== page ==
Dermatologists create a call to alarm and threaten us that we will all die horrible deaths from skin cancer if we don’t use sunscreen. What they don’t tell you is the very sunscreen you put on to prevent skin cancer, is actually causing it. Problem is, we NEED the sun to help us make vitamin D. Remember that the most important rays of the spectrum for making vitamin D are the UVB rays. Most sunscreen products are very proud to tell you that they block UVB rays. I wrote an article called “Beware of the Sun Screen” you may find interesting.
If you read my article you will learn the difference between what UVA and UVB actually do. More importantly, you will learn to pick a safe, non-toxic sunscreen so that you don’t fall into the skin cancer trap. My information is also backed up in the following article http://www.naturalnews.com/045676_sunscreen_cancer_vitamin_D.html# Truth is, you are likely more at risk for skin cancer using most sunscreens than you would be without them. Let’s look at the real concern. We are so much more likely to suffer many diseases such as heart attack, stroke, cancers, diabetes, dementia and cognitive disorders and death from lack of this precious vitamin (hormone).
According to Jolie Root, A nutritionist and health advocate “Having healthy Vitamin D status in our daughters in adolescence dramatically lowered risk of osteoporosis (around age 10). Without adequate vitamin D levels, 1 out of 3 will become a type two diabetic. (Metabolic syndrome). Vitamin D has ties to insulin secretion. Low vitamin D also nudges one toward insulin resistance.” Could vitamin D help protect against diabetes? From an immune perspective, Vitamin D guards against inappropriate T cell formation, and has been show to lower C-reactive protein, a marker of the inflammatory response. Calcitriol, the hormone form of vitamin D was shown to decrease disease activity in animals.
Vitamin D appears to enhance immune function also by speeding up the removal of dead and diseased cells.
D3 in its active form is called hydroxyl-vitamin D. So the sun’s rays (UVB) hit our skin. (Without sunscreen of course) The rays act upon cholesterol converting it to a pro-hormone. This pro-hormone then absorbs the UV rays and converts into cholecalciferol or pre-vitamin D. Cholecalciferol makes a trip to the liver to be metabolized into hydroxyvitamin D. It is hydroxyvitamin D that gets measured in the blood.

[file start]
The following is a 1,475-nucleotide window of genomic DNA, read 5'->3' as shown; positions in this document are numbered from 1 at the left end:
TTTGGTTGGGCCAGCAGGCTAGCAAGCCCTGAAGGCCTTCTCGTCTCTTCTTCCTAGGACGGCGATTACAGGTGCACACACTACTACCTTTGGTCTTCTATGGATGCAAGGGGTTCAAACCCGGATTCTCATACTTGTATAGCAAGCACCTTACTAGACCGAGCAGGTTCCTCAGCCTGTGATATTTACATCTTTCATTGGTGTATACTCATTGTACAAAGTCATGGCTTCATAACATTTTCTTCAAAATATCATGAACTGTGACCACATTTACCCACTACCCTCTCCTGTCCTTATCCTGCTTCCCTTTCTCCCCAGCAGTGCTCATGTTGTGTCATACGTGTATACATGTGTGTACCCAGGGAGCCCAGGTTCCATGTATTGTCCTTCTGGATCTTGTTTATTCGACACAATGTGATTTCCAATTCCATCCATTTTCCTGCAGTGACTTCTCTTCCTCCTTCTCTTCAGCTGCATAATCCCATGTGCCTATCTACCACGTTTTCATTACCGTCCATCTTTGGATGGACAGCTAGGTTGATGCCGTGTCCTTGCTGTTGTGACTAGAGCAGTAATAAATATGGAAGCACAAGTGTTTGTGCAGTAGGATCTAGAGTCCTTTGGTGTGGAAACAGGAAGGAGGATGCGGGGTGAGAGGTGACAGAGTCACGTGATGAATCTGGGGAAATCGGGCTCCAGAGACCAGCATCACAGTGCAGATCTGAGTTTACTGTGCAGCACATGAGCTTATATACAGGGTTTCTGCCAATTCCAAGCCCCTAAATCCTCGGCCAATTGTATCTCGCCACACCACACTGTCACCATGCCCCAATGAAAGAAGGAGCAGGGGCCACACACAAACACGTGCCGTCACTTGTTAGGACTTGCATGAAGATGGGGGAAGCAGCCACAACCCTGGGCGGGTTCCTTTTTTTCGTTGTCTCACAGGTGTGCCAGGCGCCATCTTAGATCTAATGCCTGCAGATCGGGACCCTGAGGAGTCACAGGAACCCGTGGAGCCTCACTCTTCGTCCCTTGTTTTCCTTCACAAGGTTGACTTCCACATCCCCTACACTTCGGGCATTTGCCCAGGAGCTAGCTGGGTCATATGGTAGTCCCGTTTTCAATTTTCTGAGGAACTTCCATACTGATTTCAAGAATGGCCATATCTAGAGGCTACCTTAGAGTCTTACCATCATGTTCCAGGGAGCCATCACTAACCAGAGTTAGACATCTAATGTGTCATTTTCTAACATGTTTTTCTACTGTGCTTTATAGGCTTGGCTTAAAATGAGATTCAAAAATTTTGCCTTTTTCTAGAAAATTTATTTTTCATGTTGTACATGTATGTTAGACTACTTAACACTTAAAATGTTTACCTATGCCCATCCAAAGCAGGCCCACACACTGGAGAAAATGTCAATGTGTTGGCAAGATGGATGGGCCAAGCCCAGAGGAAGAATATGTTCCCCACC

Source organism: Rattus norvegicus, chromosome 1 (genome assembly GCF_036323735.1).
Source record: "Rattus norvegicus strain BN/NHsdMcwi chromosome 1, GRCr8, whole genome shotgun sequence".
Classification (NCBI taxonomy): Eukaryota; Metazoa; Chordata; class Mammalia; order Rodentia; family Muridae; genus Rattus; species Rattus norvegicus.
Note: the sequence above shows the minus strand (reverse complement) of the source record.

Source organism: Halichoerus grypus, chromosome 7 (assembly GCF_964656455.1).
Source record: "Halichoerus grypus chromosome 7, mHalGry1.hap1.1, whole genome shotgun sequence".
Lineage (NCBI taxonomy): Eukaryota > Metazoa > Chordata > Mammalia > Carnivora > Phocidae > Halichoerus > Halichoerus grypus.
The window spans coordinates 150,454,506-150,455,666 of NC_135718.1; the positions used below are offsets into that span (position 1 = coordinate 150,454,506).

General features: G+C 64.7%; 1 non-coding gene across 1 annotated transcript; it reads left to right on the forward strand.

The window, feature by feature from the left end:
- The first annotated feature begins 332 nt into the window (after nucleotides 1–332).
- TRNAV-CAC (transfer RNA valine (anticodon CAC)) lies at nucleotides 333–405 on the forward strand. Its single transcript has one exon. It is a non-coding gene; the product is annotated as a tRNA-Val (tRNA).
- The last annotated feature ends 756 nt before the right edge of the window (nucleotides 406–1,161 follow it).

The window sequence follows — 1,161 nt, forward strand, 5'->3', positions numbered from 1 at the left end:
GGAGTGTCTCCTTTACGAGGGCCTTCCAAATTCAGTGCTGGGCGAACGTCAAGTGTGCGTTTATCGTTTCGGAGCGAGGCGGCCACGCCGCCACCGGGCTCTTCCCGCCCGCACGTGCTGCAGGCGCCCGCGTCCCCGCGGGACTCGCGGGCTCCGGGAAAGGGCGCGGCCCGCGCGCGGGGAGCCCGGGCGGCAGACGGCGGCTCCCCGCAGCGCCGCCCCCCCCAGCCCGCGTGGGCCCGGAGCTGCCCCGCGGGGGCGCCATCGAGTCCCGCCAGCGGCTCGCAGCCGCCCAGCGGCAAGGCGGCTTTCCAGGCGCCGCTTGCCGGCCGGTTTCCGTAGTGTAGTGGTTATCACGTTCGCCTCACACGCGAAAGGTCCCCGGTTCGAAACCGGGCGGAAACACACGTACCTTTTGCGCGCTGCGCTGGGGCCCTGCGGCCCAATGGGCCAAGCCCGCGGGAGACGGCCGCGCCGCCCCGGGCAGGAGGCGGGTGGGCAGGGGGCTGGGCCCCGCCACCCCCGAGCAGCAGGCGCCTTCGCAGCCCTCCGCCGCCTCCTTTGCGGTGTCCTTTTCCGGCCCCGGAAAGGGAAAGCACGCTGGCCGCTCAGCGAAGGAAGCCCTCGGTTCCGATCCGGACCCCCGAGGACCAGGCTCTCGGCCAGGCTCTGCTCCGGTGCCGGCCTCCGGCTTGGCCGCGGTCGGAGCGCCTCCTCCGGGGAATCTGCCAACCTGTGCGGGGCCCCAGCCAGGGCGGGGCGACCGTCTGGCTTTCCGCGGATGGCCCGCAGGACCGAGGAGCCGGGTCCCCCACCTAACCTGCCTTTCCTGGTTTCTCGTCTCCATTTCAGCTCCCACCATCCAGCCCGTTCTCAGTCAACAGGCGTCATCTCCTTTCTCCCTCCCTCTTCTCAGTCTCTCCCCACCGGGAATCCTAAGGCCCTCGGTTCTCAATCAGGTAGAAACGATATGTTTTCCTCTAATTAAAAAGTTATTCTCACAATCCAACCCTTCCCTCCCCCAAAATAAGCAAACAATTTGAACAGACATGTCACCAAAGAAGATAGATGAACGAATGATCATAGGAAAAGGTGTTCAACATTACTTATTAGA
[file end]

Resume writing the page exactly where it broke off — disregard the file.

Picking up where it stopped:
Cholecalciferol is the form that is most desirable when you are looking at a supplement. This is because if you look at the explanation above, you will see that it is the ACTIVE FORM of vitamin D3. This form has the longest half-life. About 60 days. Know that levels fall rapidly when the form in use is ergocalciferol.
Fortified foods and some supplements have D2 (ergocalciferol) which is the plant based version and most supplements contain a synthetic version of this. Just for the record, you are not going to get your vitamin D in a glass of orange juice. Most all foods fortified with vitamin D use the synthetic version. Vitamin D is most famous for its role in calcium metabolism. Muscle weakness, loss of bone and also, muscle weakness can occur in those who are deficient.
Vitamin D can also play a role in:
- Immune function
- Reduced rates and risks of cancer
- Supports health heart and blood pressure
- Supports mood and cognitive function
- Supports bone and muscle strength
- Deficiency linked to diabetes risk
Quality foods can provide some vitamin D but one should not count on these sources alone. Here are some sources in the diet. Remember however that most seafood’s also contain fairly high levels of mercury. Be realistic when adding them to your diet or eat foods that are natural chelators of heavy metals along with your seafood. (Chlorella is a great bio hack!)
Cod Liver Oil
Beef liver/calves liver
Tuna has a good amount but I would not encourage eating tuna due to higher mercury levels and for the simple fact that tuna comes in a can lined with BPA. Not worth the risk. There are no truly effective vegan options. Soy does contain some but poses it’s own health challenges. Next time you visit the doctor ask him if he has tested you for Vitamin D and if not, ask for the test. Know your numbers and reduce your risk.